One of Nicholson’s defining styles was his mastery of symbolic acts, and his perfect understanding of the power and impact of symbolism on local populations. There are many examples of him using symbolism to drive home the point of who was boss. Once, as Deputy Commissioner for Bannu (in todays north west Pakistan) “…he was riding through a Bannuchi village with his escort of mounted police and a few of the local maliks. As he passed along every villager saluted him except one, a mullah, who sat in front of the village mosque. Instead of salaaming him, he sat looking at the hakim with a scowl of open hatred (Nicholson was called hakim by the locals). As soon as the cavalcade had passed out of the village, Nicholson asked one of his orderlies if he had noticed the mullah’s behavior. Yes he had noticed it. “then go and bring him to my camp”. The village barber was sent for at the same time…”. Nicholson ordered the barber to shave the mullah’s beard before allowing him to return to the village, “…where the sight of a beardless mullah made a lasting impression, and became the talk of the whole district”.
Though Nicholson was feared for his violent and cruel streak, he also earned himself respect with the restless Afghan and North Punjab tribes for a sense of honor and for establishing much needed law and order in that territory. He had even inspired a cult, The Nikal Seyni, who literally worshipped him. On his part, Nicholson seems to have formed a mixed opinion of the Afghan character. He wrote “ …I must, however, mention some traits in the Afghan character, which I had full leisure to study during my imprisonment. They are, without exception, the most bloodthirsty and treacherous race in existence, more so than any one who had not experience of them could conceive; with all that, they have more natural, innate politeness than any people I have ever seen. Men of our guard used to ask us of our friends at home: ‘have you a mother? – have you brothers and sisters? – and how many?”. It was often been said to me by a man who (to use an expression of their own) would have cut another’s throat for an onion, “alas! alas! What a state of mind your poor mother must be in about you now; how I pity both you and her”, and although insincere he did not mean this as a jest…”.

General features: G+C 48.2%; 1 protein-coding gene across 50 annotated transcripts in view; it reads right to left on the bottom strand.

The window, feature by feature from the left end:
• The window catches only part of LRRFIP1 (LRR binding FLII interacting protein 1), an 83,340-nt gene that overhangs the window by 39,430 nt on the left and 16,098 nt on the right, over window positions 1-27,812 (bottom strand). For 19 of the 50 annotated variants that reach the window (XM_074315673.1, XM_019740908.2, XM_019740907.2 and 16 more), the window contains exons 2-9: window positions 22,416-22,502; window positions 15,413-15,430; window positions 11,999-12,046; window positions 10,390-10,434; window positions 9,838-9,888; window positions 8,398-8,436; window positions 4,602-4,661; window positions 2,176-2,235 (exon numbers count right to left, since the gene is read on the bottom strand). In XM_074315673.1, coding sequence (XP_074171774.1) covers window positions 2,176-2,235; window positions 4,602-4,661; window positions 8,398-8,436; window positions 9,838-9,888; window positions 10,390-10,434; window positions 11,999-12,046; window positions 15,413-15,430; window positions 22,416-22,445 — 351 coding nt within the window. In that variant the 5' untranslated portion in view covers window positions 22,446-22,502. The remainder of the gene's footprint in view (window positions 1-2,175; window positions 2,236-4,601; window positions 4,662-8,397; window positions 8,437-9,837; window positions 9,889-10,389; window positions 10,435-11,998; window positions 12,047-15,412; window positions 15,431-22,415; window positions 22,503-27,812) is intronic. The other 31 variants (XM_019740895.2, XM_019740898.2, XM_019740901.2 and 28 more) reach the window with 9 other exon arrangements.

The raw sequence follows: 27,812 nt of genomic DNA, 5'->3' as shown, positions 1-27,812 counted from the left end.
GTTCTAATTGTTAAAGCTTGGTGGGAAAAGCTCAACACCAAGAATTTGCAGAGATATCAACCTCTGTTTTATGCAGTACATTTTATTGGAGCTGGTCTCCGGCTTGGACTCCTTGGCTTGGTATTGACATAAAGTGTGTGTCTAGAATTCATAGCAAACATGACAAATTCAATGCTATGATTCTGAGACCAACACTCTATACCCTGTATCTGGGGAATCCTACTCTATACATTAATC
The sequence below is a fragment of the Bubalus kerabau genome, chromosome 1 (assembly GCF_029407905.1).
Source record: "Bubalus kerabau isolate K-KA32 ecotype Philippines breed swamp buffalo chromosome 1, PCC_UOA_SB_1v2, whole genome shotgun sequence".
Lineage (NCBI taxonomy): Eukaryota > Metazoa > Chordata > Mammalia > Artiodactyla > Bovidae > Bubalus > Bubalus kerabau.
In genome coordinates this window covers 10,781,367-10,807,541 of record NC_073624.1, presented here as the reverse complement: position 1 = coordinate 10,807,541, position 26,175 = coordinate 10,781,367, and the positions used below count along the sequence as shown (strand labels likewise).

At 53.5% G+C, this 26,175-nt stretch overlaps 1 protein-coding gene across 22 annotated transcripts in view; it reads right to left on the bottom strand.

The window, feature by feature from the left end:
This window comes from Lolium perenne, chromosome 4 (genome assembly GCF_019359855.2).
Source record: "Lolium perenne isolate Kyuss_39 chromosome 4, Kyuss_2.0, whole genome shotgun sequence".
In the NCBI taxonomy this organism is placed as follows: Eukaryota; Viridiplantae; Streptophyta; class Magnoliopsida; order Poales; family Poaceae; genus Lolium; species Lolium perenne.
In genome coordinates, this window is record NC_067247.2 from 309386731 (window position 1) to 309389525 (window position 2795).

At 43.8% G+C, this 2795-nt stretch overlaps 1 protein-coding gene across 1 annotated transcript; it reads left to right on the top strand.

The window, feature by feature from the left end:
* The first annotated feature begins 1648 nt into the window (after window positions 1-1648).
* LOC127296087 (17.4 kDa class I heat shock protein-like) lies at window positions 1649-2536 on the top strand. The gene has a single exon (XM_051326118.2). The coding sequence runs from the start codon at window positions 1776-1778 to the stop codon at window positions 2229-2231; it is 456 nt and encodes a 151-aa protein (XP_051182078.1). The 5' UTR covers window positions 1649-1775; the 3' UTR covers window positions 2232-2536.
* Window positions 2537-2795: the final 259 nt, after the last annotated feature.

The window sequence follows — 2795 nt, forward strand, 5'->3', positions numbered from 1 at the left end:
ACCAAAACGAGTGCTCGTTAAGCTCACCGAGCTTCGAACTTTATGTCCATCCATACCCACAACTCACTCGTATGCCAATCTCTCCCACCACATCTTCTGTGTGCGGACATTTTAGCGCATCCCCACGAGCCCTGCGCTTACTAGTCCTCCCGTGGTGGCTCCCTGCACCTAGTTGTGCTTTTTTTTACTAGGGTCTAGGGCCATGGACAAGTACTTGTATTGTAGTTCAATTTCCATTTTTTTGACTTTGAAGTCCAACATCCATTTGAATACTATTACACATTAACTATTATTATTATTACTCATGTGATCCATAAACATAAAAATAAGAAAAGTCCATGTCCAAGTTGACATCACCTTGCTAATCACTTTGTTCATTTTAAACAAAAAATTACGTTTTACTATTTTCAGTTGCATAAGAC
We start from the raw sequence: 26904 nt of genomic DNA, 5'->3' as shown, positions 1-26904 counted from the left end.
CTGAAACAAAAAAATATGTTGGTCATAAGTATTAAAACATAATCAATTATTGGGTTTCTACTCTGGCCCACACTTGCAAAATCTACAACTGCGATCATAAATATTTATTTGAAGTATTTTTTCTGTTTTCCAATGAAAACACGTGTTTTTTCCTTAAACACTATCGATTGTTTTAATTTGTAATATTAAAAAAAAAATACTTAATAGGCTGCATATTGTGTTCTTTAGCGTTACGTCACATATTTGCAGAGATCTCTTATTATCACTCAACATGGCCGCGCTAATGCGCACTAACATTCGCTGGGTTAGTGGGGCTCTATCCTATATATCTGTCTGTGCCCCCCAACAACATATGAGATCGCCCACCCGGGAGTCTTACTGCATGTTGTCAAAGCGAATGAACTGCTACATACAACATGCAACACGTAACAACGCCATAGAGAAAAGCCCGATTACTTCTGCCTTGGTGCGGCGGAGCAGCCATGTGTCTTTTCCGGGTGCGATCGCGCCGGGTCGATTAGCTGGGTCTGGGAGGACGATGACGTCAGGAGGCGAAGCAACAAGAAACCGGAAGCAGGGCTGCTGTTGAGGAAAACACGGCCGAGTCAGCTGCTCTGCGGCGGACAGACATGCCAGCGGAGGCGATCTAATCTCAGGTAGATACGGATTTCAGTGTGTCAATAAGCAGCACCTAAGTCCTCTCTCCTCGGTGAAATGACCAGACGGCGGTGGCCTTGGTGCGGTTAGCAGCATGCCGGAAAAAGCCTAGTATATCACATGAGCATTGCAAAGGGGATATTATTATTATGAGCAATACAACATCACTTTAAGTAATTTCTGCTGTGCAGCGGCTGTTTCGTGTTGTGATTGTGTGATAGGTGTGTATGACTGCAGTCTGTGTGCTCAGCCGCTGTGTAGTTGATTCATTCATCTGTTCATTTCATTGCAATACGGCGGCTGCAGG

With the onset of the 1857 revolt, John Nicholson was asked to march from Punjab to Delhi at the head of the Punjab Moveable Column and relieve the Delhi siege. On the way to Delhi he stopped at Jalandhar, ruled by the Maharaja of Kapurthala, where the local Province Commissioner Major Lake had organized a darbar. At this time, due to the revolt, British authority was vulnerable and nobody understood this better than Nicholson. There is an incident that took place at the Jalandhar darbar which aptly sums up Nicholson’s fearsome style of leadership and his innate grasp of symbolism. This is narrated by L.J Trotter in his book :
“…General Mehtab Singh, a near relative of the Rajah, took his leave, and as the senior in rank at the darbar was walking out of the room first, when I observed Nicholson stalk to the door, put himself in from of Mehtab Singh, and waving him back with an authoritative air, prevented him from leaving the room. The rest of the company then passed out.; and when they had gone Nicholson said to Lake “do you see that general Mehtab Singh has his shoes on?” Lake replied that he had noticed the fact, but tried to excuse it. Nicholson, however, speaking in Hindustani, said “there is no possible excuse for such an act of gross impertinence. Mehtab Singh knows perfectly well that he would not venture to step on his own father’s carpet, save barefooted; and he has only committed this breach of etiquette today because he thinks we are not in a position to resent the insult, and that he can treat us as he would not have dared to a month ago.” Mehtab Singh looked extremely foolish, and stammered out some kind of apology; but Nicholson was not to be appeased, and continued “if I were the last Englishman left in Jalandhar, you (addressing Mehtab Singh) should not come into my room with your shoes on”. Then politely turning to Lake, he added “I hope the commissioner will now allow me to order you to take your shoes off and carry them out in your own hands so that your followers may witness your discomfiture.” Mehtab Singh, completely cowed, meekly did as he was told. Indeed, Nicholson’s uncompromising bearing on the occasion proved a great help to Lake, for it had the best possible effect on the Kapurthalla people; their manner at once changed, all disrespect vanished, there was no more swaggering about as if they considered themselves masters of the situation”
It was incidents and tales such as these that created the lore around Nicholson’s personality.

How to get here:

Kashmiri Gate is just outside the Kashmiri Gate Metro Station, opposite the Ritz Cinema.


  • Closest metro: Kashmiri Gate
  • Open from sunrise to sunset.
  • Toilet facilities available.
  • Parking is available at the metro station car park.


  1. L.J Trotter, “The Life of John Nicholson” (London; John Murray, Albermarle Street, 1897)
  2. William Dalrymple, “The Last Mughal, The fall of a Dynasty, Delhi 1857” (New Delhi; Penguin Books India 2006)
  3. Sir J.W. Kaye, “Lives of Indian Officers Vol II” (published by JJ Keliher & Co Ltd, 1904)
  4. Archaeological Survey of India, “Monuments of Delhi” (Delhi, ASI, 2010)

Adil Ahmad

India Heritage